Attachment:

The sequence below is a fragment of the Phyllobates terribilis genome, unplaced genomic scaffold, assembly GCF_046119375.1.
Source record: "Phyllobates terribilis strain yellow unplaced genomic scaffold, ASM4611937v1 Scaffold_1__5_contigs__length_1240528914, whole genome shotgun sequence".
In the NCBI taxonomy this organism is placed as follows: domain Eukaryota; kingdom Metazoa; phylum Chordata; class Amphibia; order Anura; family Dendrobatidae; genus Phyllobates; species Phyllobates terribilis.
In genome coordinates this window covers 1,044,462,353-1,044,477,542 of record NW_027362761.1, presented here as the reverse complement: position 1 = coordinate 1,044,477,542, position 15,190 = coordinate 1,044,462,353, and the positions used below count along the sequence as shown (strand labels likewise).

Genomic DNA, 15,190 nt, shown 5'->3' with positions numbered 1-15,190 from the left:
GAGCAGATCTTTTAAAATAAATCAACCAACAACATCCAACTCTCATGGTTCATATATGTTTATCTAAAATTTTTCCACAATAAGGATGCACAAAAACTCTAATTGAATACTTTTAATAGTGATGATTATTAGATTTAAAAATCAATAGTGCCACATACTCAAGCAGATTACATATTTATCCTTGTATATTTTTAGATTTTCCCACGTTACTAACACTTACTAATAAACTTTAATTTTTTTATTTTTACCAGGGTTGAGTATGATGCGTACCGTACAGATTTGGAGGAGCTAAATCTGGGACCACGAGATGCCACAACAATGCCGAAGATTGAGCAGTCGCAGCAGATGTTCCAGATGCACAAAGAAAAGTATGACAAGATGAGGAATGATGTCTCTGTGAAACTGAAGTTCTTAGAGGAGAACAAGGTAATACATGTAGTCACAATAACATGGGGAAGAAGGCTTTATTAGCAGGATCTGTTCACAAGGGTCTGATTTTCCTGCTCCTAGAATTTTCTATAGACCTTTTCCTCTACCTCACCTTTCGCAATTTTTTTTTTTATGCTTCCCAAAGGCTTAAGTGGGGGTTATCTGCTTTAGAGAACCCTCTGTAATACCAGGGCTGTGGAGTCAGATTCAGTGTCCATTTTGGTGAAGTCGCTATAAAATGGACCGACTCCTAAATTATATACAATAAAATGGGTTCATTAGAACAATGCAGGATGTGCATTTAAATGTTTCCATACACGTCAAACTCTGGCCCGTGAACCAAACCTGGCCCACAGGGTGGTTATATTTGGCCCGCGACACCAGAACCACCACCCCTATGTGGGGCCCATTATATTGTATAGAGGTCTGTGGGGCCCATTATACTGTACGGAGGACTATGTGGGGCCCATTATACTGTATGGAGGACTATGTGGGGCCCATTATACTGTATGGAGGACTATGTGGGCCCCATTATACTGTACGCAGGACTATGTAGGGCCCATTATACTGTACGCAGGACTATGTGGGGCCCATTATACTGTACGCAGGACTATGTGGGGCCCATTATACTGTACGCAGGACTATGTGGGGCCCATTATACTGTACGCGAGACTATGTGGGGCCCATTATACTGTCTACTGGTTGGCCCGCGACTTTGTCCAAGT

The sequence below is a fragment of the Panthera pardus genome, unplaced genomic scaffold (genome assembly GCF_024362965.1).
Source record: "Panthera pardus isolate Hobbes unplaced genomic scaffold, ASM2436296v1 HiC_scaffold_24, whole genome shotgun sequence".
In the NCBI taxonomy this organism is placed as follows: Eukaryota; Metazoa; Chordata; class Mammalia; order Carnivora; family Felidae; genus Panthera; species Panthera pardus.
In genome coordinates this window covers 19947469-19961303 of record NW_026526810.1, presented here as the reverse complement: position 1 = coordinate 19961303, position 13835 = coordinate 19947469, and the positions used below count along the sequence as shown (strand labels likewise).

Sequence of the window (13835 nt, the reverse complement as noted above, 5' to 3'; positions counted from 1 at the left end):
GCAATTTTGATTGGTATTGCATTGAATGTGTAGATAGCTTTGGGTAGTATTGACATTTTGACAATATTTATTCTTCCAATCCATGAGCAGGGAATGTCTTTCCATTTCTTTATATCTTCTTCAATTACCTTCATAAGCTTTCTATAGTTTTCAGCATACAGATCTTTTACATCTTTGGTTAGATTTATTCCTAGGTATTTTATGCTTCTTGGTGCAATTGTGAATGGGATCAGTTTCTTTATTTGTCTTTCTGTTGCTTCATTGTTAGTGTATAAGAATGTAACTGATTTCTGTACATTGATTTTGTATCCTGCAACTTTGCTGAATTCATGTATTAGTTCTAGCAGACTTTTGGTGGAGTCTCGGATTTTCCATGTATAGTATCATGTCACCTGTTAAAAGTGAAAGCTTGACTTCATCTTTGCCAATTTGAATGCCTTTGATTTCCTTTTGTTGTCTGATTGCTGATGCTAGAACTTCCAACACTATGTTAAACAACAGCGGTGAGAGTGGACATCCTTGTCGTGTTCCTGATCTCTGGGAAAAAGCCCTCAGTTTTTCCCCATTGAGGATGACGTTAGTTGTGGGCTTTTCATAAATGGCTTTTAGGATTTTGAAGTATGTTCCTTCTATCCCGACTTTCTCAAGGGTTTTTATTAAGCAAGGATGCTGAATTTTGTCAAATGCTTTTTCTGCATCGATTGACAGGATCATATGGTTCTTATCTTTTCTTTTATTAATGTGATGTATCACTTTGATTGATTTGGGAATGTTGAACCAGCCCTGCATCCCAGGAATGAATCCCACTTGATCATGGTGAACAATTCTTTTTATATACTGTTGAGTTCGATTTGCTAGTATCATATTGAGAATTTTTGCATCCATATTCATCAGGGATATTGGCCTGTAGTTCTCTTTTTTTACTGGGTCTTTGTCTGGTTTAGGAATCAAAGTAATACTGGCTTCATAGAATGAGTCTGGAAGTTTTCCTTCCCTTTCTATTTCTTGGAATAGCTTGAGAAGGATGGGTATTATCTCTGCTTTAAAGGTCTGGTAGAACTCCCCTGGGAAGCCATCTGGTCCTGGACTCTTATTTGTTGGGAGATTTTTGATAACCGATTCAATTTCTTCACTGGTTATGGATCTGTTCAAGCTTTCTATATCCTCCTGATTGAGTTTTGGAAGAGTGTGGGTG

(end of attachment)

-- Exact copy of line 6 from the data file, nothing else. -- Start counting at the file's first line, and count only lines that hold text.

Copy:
GAGCAGATCTTTTAAAATAAATCAACCAACAACATCCAACTCTCATGGTTCATATATGTTTATCTAAAATTTTTCCACAATAAGGATGCACAAAAACTCTAATTGAATACTTTTAATAGTGATGATTATTAGATTTAAAAATCAATAGTGCCACATACTCAAGCAGATTACATATTTATCCTTGTATATTTTTAGATTTTCCCACGTTACTAACACTTACTAATAAACTTTAATTTTTTTATTTTTACCAGGGTTGAGTATGATGCGTACCGTACAGATTTGGAGGAGCTAAATCTGGGACCACGAGATGCCACAACAATGCCGAAGATTGAGCAGTCGCAGCAGATGTTCCAGATGCACAAAGAAAAGTATGACAAGATGAGGAATGATGTCTCTGTGAAACTGAAGTTCTTAGAGGAGAACAAGGTAATACATGTAGTCACAATAACATGGGGAAGAAGGCTTTATTAGCAGGATCTGTTCACAAGGGTCTGATTTTCCTGCTCCTAGAATTTTCTATAGACCTTTTCCTCTACCTCACCTTTCGCAATTTTTTTTTTTATGCTTCCCAAAGGCTTAAGTGGGGGTTATCTGCTTTAGAGAACCCTCTGTAATACCAGGGCTGTGGAGTCAGATTCAGTGTCCATTTTGGTGAAGTCGCTATAAAATGGACCGACTCCTAAATTATATACAATAAAATGGGTTCATTAGAACAATGCAGGATGTGCATTTAAATGTTTCCATACACGTCAAACTCTGGCCCGTGAACCAAACCTGGCCCACAGGGTGGTTATATTTGGCCCGCGACACCAGAACCACCACCCCTATGTGGGGCCCATTATATTGTATAGAGGTCTGTGGGGCCCATTATACTGTACGGAGGACTATGTGGGGCCCATTATACTGTATGGAGGACTATGTGGGGCCCATTATACTGTATGGAGGACTATGTGGGCCCCATTATACTGTACGCAGGACTATGTAGGGCCCATTATACTGTACGCAGGACTATGTGGGGCCCATTATACTGTACGCAGGACTATGTGGGGCCCATTATACTGTACGCAGGACTATGTGGGGCCCATTATACTGTACGCGAGACTATGTGGGGCCCATTATACTGTCTACTGGTTGGCCCGCGACTTTGTCCAAGT